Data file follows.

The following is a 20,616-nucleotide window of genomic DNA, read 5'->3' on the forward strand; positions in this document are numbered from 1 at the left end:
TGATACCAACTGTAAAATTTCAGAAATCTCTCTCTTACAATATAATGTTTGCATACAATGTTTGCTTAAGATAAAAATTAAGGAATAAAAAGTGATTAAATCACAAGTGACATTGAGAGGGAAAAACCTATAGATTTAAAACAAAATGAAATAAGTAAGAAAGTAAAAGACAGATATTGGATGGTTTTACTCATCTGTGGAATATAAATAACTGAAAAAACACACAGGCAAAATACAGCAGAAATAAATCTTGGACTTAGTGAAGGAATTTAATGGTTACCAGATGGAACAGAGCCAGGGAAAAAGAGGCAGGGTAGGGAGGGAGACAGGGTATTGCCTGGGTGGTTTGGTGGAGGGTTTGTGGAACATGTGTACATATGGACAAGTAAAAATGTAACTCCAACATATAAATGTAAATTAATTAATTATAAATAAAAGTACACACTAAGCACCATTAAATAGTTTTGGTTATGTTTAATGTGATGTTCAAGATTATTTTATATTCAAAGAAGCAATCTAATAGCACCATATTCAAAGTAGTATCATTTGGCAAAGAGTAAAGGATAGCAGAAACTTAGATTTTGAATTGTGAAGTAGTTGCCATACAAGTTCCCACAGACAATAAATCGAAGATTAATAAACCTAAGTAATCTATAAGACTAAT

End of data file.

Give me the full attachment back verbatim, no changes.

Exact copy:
The following is a 20,616-nucleotide window of genomic DNA, read 5'->3' on the forward strand; positions in this document are numbered from 1 at the left end:
TGATACCAACTGTAAAATTTCAGAAATCTCTCTCTTACAATATAATGTTTGCATACAATGTTTGCTTAAGATAAAAATTAAGGAATAAAAAGTGATTAAATCACAAGTGACATTGAGAGGGAAAAACCTATAGATTTAAAACAAAATGAAATAAGTAAGAAAGTAAAAGACAGATATTGGATGGTTTTACTCATCTGTGGAATATAAATAACTGAAAAAACACACAGGCAAAATACAGCAGAAATAAATCTTGGACTTAGTGAAGGAATTTAATGGTTACCAGATGGAACAGAGCCAGGGAAAAAGAGGCAGGGTAGGGAGGGAGACAGGGTATTGCCTGGGTGGTTTGGTGGAGGGTTTGTGGAACATGTGTACATATGGACAAGTAAAAATGTAACTCCAACATATAAATGTAAATTAATTAATTATAAATAAAAGTACACACTAAGCACCATTAAATAGTTTTGGTTATGTTTAATGTGATGTTCAAGATTATTTTATATTCAAAGAAGCAATCTAATAGCACCATATTCAAAGTAGTATCATTTGGCAAAGAGTAAAGGATAGCAGAAACTTAGATTTTGAATTGTGAAGTAGTTGCCATACAAGTTCCCACAGACAATAAATCGAAGATTAATAAACCTAAGTAATCTATAAGACTAAT